The Tweet That Was Retweeted 8,000 Times and Other Stories

The recent earthquake and tsunami in Japan triggered a tidal wave of tweets. It also generated a groundswell of sympathy apart from aid initiatives by individuals and brands alike.

Here is a comparison of three of them.

His tweet was one that crossed my tweetstream as a RT. I retweeted it like many others already had. Over the next few hours, I saw it retweeted on my timeline via various users from different countries. Dave’s Twitter bio describes him as “Xcode geek at Apple”, nowhere close to being a Twitter celebrity with a huge following.

A couple of days later, I went back and checked the tweet’s reach.

It had been retweeted an astonishing 8,000 times, reaching probably millions of Twitter users across the world.

Lesson: Content is key to connecting with the online community and by content I don’t just mean text, but a crafted digital experience around a social object.

Example 2: The techies at Google, whose brand is built on utility, put together Google People finder, a Mechanical Turk-like platform. Both those searching for a family member or friend, or a survivor announcing his whereabouts could post on the site.

The tool was immediately shared around Twitter. It had over 6,000 mentions on Twitter and probably a lot more on blogs and mainstream media. The site currently has over 619,000 records, though it did face problems from trolls who abused the openness of the site with fake profiles and updates.

Lesson: Utility is a great driver of online conversation. Be useful to your users, and they will talk about you, even if you don’t have a glitzy marketing campaign.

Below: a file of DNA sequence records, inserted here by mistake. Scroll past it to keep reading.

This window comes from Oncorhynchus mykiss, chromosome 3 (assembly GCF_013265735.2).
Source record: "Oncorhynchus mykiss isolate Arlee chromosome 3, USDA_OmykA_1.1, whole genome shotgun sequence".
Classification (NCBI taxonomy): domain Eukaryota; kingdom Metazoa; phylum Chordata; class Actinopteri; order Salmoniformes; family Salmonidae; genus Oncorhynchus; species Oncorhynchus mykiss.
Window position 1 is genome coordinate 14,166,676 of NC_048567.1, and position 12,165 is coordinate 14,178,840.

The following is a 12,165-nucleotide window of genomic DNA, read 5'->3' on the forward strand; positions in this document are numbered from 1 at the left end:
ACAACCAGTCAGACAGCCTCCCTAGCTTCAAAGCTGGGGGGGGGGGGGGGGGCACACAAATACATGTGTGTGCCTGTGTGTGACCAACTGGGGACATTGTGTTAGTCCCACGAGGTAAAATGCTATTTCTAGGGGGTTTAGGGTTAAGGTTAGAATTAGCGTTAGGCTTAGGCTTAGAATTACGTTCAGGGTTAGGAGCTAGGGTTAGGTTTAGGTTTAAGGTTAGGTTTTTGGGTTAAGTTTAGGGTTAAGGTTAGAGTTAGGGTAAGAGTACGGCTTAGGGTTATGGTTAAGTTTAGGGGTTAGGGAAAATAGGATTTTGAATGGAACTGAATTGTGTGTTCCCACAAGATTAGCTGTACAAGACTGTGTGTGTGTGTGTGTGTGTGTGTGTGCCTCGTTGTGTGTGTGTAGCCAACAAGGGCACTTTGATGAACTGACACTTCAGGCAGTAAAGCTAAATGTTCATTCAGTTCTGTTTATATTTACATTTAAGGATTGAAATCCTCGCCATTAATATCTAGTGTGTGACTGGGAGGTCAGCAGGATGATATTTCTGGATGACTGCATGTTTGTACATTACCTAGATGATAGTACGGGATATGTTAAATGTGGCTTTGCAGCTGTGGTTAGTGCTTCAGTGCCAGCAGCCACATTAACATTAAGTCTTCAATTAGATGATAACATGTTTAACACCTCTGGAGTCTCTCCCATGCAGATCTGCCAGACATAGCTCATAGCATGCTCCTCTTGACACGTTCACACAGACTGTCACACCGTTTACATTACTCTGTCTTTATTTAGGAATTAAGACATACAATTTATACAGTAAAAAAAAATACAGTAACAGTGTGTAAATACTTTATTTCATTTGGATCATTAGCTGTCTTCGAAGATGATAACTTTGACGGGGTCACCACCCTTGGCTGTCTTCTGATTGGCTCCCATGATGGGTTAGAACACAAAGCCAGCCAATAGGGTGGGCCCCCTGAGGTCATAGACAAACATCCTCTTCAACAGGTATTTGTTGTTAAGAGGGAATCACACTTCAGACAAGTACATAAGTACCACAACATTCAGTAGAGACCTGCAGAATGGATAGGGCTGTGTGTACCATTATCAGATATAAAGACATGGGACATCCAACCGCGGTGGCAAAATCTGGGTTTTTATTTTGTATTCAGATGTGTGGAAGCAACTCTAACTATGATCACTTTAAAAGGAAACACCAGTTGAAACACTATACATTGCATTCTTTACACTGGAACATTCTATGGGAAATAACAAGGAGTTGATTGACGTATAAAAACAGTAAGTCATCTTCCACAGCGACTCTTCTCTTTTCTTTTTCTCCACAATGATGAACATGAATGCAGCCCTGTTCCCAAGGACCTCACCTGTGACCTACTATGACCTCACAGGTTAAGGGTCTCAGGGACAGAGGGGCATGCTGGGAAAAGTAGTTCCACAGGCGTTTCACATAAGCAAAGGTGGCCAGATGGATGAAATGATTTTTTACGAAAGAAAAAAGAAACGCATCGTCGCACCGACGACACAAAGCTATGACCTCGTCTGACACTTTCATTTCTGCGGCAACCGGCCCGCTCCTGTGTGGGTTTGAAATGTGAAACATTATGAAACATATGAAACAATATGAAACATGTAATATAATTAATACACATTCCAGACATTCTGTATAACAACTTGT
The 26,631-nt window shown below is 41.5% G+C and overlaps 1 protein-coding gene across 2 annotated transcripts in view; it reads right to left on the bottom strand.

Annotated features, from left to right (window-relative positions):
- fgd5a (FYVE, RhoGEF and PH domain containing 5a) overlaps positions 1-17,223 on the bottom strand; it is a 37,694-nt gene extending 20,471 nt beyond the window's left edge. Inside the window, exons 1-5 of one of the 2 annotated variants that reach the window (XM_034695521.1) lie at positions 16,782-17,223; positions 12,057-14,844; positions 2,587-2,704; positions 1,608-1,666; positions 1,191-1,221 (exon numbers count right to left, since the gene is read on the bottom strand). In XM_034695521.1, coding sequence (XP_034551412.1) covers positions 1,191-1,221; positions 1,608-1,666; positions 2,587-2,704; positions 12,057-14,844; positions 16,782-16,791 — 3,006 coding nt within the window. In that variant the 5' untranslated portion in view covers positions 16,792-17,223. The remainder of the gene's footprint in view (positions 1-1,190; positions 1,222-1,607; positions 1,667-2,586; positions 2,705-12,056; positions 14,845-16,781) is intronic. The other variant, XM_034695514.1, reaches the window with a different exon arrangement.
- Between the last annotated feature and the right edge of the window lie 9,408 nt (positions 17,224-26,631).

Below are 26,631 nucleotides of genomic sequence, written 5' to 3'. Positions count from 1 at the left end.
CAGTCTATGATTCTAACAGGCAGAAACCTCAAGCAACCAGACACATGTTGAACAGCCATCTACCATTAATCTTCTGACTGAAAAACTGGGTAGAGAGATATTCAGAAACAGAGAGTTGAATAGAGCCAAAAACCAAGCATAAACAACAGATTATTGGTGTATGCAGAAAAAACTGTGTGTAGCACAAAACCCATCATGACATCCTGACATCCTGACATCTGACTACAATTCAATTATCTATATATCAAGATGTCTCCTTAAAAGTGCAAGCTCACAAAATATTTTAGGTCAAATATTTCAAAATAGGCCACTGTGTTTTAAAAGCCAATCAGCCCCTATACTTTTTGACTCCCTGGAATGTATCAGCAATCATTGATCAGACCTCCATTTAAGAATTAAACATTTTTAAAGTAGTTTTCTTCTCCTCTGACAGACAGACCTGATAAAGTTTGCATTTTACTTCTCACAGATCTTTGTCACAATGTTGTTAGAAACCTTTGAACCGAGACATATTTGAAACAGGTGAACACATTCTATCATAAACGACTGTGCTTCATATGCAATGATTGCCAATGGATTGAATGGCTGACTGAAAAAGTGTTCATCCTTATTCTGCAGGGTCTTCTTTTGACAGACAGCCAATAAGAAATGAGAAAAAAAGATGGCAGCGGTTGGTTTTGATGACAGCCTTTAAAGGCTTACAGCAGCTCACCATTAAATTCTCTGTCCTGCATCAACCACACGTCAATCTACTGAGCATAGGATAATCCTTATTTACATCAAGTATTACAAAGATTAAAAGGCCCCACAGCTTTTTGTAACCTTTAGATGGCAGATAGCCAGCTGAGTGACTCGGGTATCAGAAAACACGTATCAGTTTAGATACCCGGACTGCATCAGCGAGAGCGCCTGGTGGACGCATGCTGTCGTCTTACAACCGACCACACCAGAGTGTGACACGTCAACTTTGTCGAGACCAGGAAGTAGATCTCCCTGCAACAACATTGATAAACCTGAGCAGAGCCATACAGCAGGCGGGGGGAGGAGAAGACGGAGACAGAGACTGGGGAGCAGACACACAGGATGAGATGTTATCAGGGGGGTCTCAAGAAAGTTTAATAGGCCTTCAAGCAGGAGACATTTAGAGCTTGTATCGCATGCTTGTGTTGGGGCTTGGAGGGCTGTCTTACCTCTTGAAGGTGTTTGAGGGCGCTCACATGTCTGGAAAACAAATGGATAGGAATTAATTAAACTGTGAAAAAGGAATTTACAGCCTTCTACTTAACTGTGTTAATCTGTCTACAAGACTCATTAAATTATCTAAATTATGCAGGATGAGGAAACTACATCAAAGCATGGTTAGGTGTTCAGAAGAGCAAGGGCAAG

Example 3: Bing, Microsoft’s search engine, went for what I call the ‘transactional or promotional approach’… a hangover of old-media marketing.

The reaction was immediate. Bing and Microsoft were criticised severely on Twitter for trying to ‘buy retweets’ on the back of a natural disaster. It was buzz of the wrong kind. On its part, Bing retracted the promotion the same day and donated the U.S.$100,000.

The apology and blog stories about it went viral with over a thousand tweets in all.

The inferences are clear: brands can choose how to resonate with users and create positive conversation through a) relevant content at the right time and/or b) utility for the user. (I like the metaphor in this blog post by @wilsh: “Verb, reverb and amplify: Telling brand stories.”)

The third transactional approach, “Do this for us and you get that” leads to the law of diminishing returns, or worse, a backlash from an evolved online community.

What are your thoughts on this?

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